In fitness, muscular strength is defined as the muscle’s ability to produce maximal contractile force against a resistance in a single contraction. You might have also heard this concept summarized as a person’s “one-repetition maximum” (1RM). Probably the most well-known muscular strength competition is powerlifting. But building muscular strength can benefit just about anyone wanting to increase strength, enhance power, and get results by adding variation to their workout programs. It can also be a great segue into high-intensity power exercises like plyometrics.
The following program is designed to increase muscular strength and prepare the body for a high-intensity power phase. Most fitness levels can safely perform this program, but you should do this program only after completing other resistance and cardiorespiratory training phases. This program consists of two weightlifting days, 3-4 cardio days (including an interval day), and 1-2 active recovery days.
- Adequately warm up all muscle groups by performing a dynamic warm up similar to the one below. Additionally, always perform one warm up set of each weightlifting exercise of 10-15 reps at about 50% maximum capacity.
- Tempo for each exercise should be moderate and controlled with a slight increase in speed on the concentric (muscle shortening) action and a slight decrease on the eccentric (muscle lengthening) contraction. For example, when doing a chest press, use a slightly higher speed to push the weight away from your chest and a slightly slower speed to lower it back down.
- Use proper breathing – exhale deeply on the concentric action and inhale deeply on the eccentric action. Never hold your breath.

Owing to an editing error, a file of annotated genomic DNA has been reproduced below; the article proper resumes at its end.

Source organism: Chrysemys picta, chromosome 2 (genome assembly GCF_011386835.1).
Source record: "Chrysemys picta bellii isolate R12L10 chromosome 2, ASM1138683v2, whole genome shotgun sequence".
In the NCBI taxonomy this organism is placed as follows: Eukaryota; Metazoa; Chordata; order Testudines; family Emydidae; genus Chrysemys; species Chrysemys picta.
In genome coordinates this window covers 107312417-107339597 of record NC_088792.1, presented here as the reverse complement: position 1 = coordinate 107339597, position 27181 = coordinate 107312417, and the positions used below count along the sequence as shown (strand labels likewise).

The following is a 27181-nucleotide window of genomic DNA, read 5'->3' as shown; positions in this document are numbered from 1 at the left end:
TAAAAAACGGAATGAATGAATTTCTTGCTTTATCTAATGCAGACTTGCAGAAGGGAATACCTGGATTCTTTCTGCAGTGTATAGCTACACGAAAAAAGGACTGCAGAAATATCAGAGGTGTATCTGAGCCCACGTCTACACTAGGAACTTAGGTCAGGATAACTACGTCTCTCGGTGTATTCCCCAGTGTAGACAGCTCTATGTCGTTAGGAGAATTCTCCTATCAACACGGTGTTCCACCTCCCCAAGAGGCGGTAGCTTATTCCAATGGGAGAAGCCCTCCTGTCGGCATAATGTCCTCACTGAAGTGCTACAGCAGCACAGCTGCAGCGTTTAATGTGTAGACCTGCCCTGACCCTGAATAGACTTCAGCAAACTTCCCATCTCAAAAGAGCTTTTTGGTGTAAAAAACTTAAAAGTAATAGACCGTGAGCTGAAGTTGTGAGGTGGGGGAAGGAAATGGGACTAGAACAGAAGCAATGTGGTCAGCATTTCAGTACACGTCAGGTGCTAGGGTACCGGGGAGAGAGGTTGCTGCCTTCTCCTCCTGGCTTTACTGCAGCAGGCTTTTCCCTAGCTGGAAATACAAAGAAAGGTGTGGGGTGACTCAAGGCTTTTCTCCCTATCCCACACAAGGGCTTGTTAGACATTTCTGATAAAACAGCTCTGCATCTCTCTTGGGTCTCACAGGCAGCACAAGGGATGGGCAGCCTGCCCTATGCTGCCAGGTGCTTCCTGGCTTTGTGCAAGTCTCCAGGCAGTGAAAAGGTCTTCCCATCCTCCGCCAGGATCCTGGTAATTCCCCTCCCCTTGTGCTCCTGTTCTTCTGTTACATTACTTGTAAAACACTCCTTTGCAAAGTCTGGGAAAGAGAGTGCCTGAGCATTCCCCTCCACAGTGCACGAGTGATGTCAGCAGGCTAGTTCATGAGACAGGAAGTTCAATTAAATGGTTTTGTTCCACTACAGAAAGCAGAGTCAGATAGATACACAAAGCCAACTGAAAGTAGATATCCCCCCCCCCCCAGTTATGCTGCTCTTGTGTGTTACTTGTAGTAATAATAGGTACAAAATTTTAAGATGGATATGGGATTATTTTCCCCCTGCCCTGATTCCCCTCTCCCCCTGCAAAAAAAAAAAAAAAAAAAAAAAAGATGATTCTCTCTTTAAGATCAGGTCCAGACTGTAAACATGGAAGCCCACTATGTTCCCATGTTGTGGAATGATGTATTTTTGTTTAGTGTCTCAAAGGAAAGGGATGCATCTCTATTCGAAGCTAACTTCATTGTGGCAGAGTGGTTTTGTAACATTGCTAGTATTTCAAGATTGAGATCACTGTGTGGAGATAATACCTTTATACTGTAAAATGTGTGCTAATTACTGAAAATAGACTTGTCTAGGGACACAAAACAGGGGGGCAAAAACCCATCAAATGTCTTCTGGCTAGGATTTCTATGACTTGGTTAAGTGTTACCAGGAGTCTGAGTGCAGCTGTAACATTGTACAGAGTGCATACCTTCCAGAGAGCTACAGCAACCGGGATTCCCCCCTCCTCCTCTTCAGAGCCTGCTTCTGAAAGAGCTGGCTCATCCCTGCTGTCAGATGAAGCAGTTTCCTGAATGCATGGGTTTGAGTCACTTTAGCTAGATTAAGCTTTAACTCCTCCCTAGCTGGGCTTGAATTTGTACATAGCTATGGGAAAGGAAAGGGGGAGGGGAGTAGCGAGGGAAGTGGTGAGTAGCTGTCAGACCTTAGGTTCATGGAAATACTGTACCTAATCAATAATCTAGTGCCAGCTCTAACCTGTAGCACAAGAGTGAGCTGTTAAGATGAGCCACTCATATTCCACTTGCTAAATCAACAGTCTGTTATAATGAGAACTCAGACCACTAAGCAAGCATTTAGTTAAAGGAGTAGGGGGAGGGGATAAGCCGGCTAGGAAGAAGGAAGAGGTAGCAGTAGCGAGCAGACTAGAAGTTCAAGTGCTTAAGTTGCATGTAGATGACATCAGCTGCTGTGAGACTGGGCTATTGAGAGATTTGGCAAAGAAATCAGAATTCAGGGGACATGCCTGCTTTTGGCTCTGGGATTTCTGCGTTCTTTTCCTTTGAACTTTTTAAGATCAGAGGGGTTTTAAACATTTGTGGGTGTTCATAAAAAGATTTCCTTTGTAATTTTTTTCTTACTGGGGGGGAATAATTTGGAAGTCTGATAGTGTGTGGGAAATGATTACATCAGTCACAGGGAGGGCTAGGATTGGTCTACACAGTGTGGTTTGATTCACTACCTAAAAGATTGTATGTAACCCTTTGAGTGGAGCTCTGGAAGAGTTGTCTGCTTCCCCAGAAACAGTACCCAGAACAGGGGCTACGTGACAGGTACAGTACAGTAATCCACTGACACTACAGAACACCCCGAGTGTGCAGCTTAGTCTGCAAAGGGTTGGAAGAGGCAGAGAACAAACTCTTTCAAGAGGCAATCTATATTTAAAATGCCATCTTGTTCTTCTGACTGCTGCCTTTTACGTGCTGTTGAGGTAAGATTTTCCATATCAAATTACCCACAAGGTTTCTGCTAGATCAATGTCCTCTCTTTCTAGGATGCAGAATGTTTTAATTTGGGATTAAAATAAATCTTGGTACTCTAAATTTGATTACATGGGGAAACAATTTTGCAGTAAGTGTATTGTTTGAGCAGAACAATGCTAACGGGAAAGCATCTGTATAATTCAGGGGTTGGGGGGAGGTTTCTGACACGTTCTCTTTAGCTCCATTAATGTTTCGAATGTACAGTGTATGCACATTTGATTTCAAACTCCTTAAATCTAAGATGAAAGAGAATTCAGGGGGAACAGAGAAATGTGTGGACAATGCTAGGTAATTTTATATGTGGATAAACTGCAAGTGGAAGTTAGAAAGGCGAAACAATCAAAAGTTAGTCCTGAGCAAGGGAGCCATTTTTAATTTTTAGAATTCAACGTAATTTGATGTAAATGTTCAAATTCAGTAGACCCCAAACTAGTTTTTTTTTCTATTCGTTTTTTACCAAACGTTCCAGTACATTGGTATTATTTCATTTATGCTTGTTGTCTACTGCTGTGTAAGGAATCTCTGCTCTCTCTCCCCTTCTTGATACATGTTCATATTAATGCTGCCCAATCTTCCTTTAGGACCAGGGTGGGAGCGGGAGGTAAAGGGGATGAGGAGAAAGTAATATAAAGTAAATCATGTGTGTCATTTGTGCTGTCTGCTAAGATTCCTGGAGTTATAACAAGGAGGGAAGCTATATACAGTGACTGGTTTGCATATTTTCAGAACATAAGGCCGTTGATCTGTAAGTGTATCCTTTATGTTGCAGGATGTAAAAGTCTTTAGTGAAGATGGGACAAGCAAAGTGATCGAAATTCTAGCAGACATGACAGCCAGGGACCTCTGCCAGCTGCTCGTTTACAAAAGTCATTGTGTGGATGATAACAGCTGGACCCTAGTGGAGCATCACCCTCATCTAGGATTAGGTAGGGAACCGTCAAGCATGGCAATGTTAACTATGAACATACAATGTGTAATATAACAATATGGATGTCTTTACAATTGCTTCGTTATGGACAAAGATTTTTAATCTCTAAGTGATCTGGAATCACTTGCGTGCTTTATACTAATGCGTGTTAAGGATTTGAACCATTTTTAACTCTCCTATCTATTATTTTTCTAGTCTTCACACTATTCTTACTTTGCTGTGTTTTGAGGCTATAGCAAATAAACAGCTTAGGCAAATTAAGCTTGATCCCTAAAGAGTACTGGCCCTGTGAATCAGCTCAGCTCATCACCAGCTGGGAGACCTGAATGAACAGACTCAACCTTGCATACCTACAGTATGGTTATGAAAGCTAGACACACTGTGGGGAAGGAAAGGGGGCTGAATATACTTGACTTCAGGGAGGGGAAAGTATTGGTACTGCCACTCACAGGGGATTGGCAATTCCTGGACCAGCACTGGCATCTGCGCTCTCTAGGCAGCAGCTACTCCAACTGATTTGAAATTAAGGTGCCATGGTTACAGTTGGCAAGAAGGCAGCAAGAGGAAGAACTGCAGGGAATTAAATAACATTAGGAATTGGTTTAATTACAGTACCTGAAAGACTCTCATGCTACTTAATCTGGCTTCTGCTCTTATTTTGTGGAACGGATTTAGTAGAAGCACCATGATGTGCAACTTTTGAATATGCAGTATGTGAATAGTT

- Never sacrifice proper form and technique for increased weight!
- Rest 45-60 seconds between your warm up set and the next set. Rest 2 minutes between sets of the same exercise.
- It’s good practice to stretch after each workout.
Progressing your workout
Most exercises consist of 3-6 reps at weight heavy enough to fatigue the muscles. Start by working up to 6 reps. Once you reach 6 reps, drop down to 3 or 4 reps and increase the weight. Work back up to 6 reps, then increase the weight again. And so forth.
For cardio interval training, first work up to 4-5 two-minute high-intensity intervals followed by 3 minutes of active recovery (1:1.5 work:rest ratio). Then drop down to 3 three-minute intervals followed by 4 minutes of rest. Work up to 4-5 three-minute intervals followed by 3 minutes of rest. Always adequately warm up and cool down. For cardio, increasing intensity typically means increasing speed. But if using equipment like an elliptical or bike, it could also mean increasing resistance. For a treadmill, it could mean increasing speed or increasing the incline.
Before getting into the workouts, it’s vital that you have a spotter if working with a barbell. If you do not have a spotter, either lower the weight and do 8-12 reps OR use a smith or other machine. If using a smith machine, be sure to place the risers at a height that will allow you to safely perform the exercise.
Dynamic Warm Up
2-3 sets of:
- Birddog, 8-10 reps each side
- Forearm plank, 30-45 sec.
- Side plank, 20-30 sec.
- Bent knee reverse crunch, 10-12 reps
- Prone arm lifts with arms straight in front and straight to side, 10-12 reps
Be sure to perform 1 warm up set of each exercise at about 50% maximum capacity for 10-15 reps.
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